This could be achieved by varying the shape and/or length of the orifice, but preferably the cross-sectional area of the orifice changes automatically in response to the flow rate.
 In particular, the cross-sectional area increases with increasing flow rate.
 In this way, the present invention may provide a nozzle which automatically changes the size of the orifice as a function of the flow rate and therefore achieves an optimal performance and appearance over a wider range of flow rates. Changing the size of the orifice as a function of the flow rate will enable the pressure drop across the aperture to be tailored to suit the requirements of the particular shower system. For example, in comparison to a previous handset, the handset according to the present invention will significantly reduce the pressure drop across the handset at high flow rates while providing an aesthetically acceptable spray pattern at low flow rates.
 In order to combine these two characteristics in one spray plate, the size and/or shape of the holes in the plate is varied as a function of flow rate. At low flow rates the holes are sufficiently small to enable the formation of well defined jets which are aesthetically pleasing. In contrast, at higher flow rates, the hole diameter is bigger so that a low pressure drop can be achieved across the spray plate.
 At least one of the orifices may include an elastomeric teat having an outlet at one end.
 In this way, benefits of rub-clean designs may be incorporated. However, the elastomeric teats need not be of a form suitable for rub-clean operation, since they have other benefits to be discussed below.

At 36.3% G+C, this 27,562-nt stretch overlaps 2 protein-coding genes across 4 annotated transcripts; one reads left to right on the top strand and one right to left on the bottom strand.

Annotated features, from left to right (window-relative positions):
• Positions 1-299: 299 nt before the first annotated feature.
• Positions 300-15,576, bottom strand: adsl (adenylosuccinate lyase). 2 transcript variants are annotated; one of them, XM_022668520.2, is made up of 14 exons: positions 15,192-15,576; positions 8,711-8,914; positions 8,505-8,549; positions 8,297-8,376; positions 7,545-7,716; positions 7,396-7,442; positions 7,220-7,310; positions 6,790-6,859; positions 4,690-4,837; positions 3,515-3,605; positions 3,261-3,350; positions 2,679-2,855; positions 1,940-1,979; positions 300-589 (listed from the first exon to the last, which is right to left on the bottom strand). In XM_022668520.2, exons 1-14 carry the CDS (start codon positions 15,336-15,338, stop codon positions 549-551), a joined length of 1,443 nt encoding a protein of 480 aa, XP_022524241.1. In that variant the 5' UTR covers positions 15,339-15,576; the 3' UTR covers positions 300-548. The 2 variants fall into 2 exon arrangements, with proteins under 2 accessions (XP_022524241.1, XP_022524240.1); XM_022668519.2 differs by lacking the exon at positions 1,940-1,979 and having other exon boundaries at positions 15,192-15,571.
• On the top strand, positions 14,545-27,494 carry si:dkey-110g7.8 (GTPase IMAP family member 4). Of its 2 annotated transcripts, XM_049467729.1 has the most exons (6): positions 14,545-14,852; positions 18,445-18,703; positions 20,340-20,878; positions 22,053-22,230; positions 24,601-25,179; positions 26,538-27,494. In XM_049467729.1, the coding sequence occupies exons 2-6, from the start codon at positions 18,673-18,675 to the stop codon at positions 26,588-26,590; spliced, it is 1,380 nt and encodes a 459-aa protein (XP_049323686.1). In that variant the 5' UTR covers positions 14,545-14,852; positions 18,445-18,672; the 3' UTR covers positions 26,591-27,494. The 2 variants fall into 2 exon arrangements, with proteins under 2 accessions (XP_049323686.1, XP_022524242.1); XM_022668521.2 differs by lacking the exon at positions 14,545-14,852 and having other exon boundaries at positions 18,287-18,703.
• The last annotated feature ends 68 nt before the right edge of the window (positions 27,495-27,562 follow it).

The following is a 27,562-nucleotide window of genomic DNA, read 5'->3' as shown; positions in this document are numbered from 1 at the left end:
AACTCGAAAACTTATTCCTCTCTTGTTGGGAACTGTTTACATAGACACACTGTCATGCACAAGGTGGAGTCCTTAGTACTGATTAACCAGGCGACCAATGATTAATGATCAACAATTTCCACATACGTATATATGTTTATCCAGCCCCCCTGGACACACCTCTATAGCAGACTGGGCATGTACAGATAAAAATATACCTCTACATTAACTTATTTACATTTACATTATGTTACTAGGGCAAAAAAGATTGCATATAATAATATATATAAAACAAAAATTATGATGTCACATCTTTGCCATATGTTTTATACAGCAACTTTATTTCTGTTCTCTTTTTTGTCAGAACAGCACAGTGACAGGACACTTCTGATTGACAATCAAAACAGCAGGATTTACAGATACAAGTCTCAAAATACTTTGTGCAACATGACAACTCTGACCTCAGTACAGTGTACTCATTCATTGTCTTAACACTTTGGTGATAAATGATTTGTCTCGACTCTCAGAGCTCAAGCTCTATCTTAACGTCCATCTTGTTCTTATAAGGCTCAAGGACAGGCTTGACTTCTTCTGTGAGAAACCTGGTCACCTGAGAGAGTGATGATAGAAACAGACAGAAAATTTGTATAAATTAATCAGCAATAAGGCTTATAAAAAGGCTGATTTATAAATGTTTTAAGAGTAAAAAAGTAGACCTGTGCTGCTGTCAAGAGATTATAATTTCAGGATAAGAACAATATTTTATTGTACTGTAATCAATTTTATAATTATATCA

The elastomeric teat may include a peripheral wall defining a generally conical inner passageway feeding the outlet and having a progressively reduced cross-sectional area towards the one end.
 In this way, the outlet from the elastomeric teat, in its relaxed state at least, has a smaller cross-sectional area than its inlet.
 The peripheral wall may include a plurality of slits extending axially from the outlet so as to define a plurality of interspersed flaps which deflect outwardly with increasing water flow rate.
 In this way, for higher flow rates, the flaps are deflected so as to produce a larger outlet, thereby maintaining the desired spray pattern and preventing an undue pressure drop.
 Alternatively, the peripheral wall may include a plurality of folds extending axially from the outlet such that, with increasing water flow rate, the cross-sectional area of the outlet and the peripheral wall proximate the outlet increase.